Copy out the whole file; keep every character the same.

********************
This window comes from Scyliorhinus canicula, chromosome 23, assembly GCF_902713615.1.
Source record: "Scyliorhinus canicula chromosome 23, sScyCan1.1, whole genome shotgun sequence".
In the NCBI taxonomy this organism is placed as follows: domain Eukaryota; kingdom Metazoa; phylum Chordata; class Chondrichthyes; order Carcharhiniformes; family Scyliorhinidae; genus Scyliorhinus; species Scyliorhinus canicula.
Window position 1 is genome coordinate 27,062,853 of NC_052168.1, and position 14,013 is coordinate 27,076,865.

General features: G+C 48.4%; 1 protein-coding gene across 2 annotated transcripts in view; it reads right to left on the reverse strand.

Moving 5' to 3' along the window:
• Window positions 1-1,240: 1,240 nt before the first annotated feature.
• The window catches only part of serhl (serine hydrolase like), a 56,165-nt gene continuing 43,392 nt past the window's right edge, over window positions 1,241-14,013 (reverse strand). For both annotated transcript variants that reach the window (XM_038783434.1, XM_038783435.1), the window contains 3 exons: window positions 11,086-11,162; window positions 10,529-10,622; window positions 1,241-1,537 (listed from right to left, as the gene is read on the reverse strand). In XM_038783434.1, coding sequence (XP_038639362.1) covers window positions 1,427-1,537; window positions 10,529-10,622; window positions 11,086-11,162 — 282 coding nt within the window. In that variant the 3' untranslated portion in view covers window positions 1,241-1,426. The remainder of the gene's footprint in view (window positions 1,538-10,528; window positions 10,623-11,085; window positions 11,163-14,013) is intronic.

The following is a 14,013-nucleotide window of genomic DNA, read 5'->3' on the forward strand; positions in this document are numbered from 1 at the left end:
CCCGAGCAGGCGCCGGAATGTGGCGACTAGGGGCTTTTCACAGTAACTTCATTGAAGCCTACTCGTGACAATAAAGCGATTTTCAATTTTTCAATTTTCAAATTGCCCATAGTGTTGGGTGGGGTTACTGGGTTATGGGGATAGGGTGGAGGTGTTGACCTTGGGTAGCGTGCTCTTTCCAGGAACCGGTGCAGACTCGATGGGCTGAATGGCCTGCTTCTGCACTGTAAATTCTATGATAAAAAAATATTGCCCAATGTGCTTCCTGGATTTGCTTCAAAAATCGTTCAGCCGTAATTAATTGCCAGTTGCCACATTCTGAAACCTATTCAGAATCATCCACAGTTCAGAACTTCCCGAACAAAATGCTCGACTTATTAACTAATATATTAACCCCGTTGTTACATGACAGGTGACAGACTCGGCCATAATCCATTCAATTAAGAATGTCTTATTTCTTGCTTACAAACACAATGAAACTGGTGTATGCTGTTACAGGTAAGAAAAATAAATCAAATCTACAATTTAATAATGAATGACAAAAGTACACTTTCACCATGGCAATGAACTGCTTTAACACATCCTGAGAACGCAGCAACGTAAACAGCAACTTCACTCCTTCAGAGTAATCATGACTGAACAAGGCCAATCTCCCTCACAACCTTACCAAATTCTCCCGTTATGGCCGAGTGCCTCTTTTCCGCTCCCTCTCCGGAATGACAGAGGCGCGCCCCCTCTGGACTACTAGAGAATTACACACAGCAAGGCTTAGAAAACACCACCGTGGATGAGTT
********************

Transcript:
This window comes from Scyliorhinus canicula, chromosome 23, assembly GCF_902713615.1.
Source record: "Scyliorhinus canicula chromosome 23, sScyCan1.1, whole genome shotgun sequence".
In the NCBI taxonomy this organism is placed as follows: domain Eukaryota; kingdom Metazoa; phylum Chordata; class Chondrichthyes; order Carcharhiniformes; family Scyliorhinidae; genus Scyliorhinus; species Scyliorhinus canicula.
Window position 1 is genome coordinate 27,062,853 of NC_052168.1, and position 14,013 is coordinate 27,076,865.

General features: G+C 48.4%; 1 protein-coding gene across 2 annotated transcripts in view; it reads right to left on the reverse strand.

Moving 5' to 3' along the window:
• Window positions 1-1,240: 1,240 nt before the first annotated feature.
• The window catches only part of serhl (serine hydrolase like), a 56,165-nt gene continuing 43,392 nt past the window's right edge, over window positions 1,241-14,013 (reverse strand). For both annotated transcript variants that reach the window (XM_038783434.1, XM_038783435.1), the window contains 3 exons: window positions 11,086-11,162; window positions 10,529-10,622; window positions 1,241-1,537 (listed from right to left, as the gene is read on the reverse strand). In XM_038783434.1, coding sequence (XP_038639362.1) covers window positions 1,427-1,537; window positions 10,529-10,622; window positions 11,086-11,162 — 282 coding nt within the window. In that variant the 3' untranslated portion in view covers window positions 1,241-1,426. The remainder of the gene's footprint in view (window positions 1,538-10,528; window positions 10,623-11,085; window positions 11,163-14,013) is intronic.

The following is a 14,013-nucleotide window of genomic DNA, read 5'->3' on the forward strand; positions in this document are numbered from 1 at the left end:
CCCGAGCAGGCGCCGGAATGTGGCGACTAGGGGCTTTTCACAGTAACTTCATTGAAGCCTACTCGTGACAATAAAGCGATTTTCAATTTTTCAATTTTCAAATTGCCCATAGTGTTGGGTGGGGTTACTGGGTTATGGGGATAGGGTGGAGGTGTTGACCTTGGGTAGCGTGCTCTTTCCAGGAACCGGTGCAGACTCGATGGGCTGAATGGCCTGCTTCTGCACTGTAAATTCTATGATAAAAAAATATTGCCCAATGTGCTTCCTGGATTTGCTTCAAAAATCGTTCAGCCGTAATTAATTGCCAGTTGCCACATTCTGAAACCTATTCAGAATCATCCACAGTTCAGAACTTCCCGAACAAAATGCTCGACTTATTAACTAATATATTAACCCCGTTGTTACATGACAGGTGACAGACTCGGCCATAATCCATTCAATTAAGAATGTCTTATTTCTTGCTTACAAACACAATGAAACTGGTGTATGCTGTTACAGGTAAGAAAAATAAATCAAATCTACAATTTAATAATGAATGACAAAAGTACACTTTCACCATGGCAATGAACTGCTTTAACACATCCTGAGAACGCAGCAACGTAAACAGCAACTTCACTCCTTCAGAGTAATCATGACTGAACAAGGCCAATCTCCCTCACAACCTTACCAAATTCTCCCGTTATGGCCGAGTGCCTCTTTTCCGCTCCCTCTCCGGAATGACAGAGGCGCGCCCCCTCTGGACTACTAGAGAATTACACACAGCAAGGCTTAGAAAACACCACCGTGGATGAGTT